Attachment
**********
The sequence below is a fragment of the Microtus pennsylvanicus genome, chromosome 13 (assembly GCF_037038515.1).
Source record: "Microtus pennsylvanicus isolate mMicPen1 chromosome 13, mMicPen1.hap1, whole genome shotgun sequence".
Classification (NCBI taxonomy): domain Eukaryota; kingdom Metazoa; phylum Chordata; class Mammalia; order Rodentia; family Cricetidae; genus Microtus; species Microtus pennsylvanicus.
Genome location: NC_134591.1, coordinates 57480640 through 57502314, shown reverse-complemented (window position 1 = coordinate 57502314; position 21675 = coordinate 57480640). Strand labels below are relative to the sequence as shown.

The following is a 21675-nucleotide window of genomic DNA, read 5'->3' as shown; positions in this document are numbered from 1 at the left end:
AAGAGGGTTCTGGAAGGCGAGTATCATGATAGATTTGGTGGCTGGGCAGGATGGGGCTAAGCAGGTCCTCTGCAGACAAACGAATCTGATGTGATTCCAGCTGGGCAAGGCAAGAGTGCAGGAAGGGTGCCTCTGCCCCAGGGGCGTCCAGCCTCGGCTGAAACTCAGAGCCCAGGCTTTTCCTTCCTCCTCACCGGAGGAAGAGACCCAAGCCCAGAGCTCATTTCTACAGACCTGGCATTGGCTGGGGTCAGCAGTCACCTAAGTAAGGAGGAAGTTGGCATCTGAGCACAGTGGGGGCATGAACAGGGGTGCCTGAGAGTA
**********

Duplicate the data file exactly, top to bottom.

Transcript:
The sequence below is a fragment of the Microtus pennsylvanicus genome, chromosome 13 (assembly GCF_037038515.1).
Source record: "Microtus pennsylvanicus isolate mMicPen1 chromosome 13, mMicPen1.hap1, whole genome shotgun sequence".
Classification (NCBI taxonomy): domain Eukaryota; kingdom Metazoa; phylum Chordata; class Mammalia; order Rodentia; family Cricetidae; genus Microtus; species Microtus pennsylvanicus.
Genome location: NC_134591.1, coordinates 57480640 through 57502314, shown reverse-complemented (window position 1 = coordinate 57502314; position 21675 = coordinate 57480640). Strand labels below are relative to the sequence as shown.

The following is a 21675-nucleotide window of genomic DNA, read 5'->3' as shown; positions in this document are numbered from 1 at the left end:
AAGAGGGTTCTGGAAGGCGAGTATCATGATAGATTTGGTGGCTGGGCAGGATGGGGCTAAGCAGGTCCTCTGCAGACAAACGAATCTGATGTGATTCCAGCTGGGCAAGGCAAGAGTGCAGGAAGGGTGCCTCTGCCCCAGGGGCGTCCAGCCTCGGCTGAAACTCAGAGCCCAGGCTTTTCCTTCCTCCTCACCGGAGGAAGAGACCCAAGCCCAGAGCTCATTTCTACAGACCTGGCATTGGCTGGGGTCAGCAGTCACCTAAGTAAGGAGGAAGTTGGCATCTGAGCACAGTGGGGGCATGAACAGGGGTGCCTGAGAGTA